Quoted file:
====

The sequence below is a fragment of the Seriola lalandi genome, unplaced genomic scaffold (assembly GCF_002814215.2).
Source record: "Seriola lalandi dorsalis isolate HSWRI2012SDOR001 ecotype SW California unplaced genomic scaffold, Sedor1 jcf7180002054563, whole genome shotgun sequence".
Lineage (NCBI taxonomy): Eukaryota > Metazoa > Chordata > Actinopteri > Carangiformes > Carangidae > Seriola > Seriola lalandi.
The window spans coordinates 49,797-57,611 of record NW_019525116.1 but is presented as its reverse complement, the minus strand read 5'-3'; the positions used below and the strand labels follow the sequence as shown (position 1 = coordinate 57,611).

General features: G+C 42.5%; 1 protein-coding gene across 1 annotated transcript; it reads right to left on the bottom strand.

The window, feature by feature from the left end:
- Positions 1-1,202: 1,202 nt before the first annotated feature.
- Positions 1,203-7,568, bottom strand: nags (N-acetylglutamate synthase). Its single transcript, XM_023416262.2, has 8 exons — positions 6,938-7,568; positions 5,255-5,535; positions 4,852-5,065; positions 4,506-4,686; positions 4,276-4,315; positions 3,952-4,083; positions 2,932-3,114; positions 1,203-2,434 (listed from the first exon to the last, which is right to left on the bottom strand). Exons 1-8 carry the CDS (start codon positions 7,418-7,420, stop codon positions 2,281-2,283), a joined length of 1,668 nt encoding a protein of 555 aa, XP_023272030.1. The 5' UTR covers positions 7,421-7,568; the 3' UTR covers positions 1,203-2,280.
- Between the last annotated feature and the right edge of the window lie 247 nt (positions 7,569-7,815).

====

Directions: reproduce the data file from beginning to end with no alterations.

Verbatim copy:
The sequence below is a fragment of the Seriola lalandi genome, unplaced genomic scaffold (assembly GCF_002814215.2).
Source record: "Seriola lalandi dorsalis isolate HSWRI2012SDOR001 ecotype SW California unplaced genomic scaffold, Sedor1 jcf7180002054563, whole genome shotgun sequence".
Lineage (NCBI taxonomy): Eukaryota > Metazoa > Chordata > Actinopteri > Carangiformes > Carangidae > Seriola > Seriola lalandi.
The window spans coordinates 49,797-57,611 of record NW_019525116.1 but is presented as its reverse complement, the minus strand read 5'-3'; the positions used below and the strand labels follow the sequence as shown (position 1 = coordinate 57,611).

General features: G+C 42.5%; 1 protein-coding gene across 1 annotated transcript; it reads right to left on the bottom strand.

The window, feature by feature from the left end:
- Positions 1-1,202: 1,202 nt before the first annotated feature.
- Positions 1,203-7,568, bottom strand: nags (N-acetylglutamate synthase). Its single transcript, XM_023416262.2, has 8 exons — positions 6,938-7,568; positions 5,255-5,535; positions 4,852-5,065; positions 4,506-4,686; positions 4,276-4,315; positions 3,952-4,083; positions 2,932-3,114; positions 1,203-2,434 (listed from the first exon to the last, which is right to left on the bottom strand). Exons 1-8 carry the CDS (start codon positions 7,418-7,420, stop codon positions 2,281-2,283), a joined length of 1,668 nt encoding a protein of 555 aa, XP_023272030.1. The 5' UTR covers positions 7,421-7,568; the 3' UTR covers positions 1,203-2,280.
- Between the last annotated feature and the right edge of the window lie 247 nt (positions 7,569-7,815).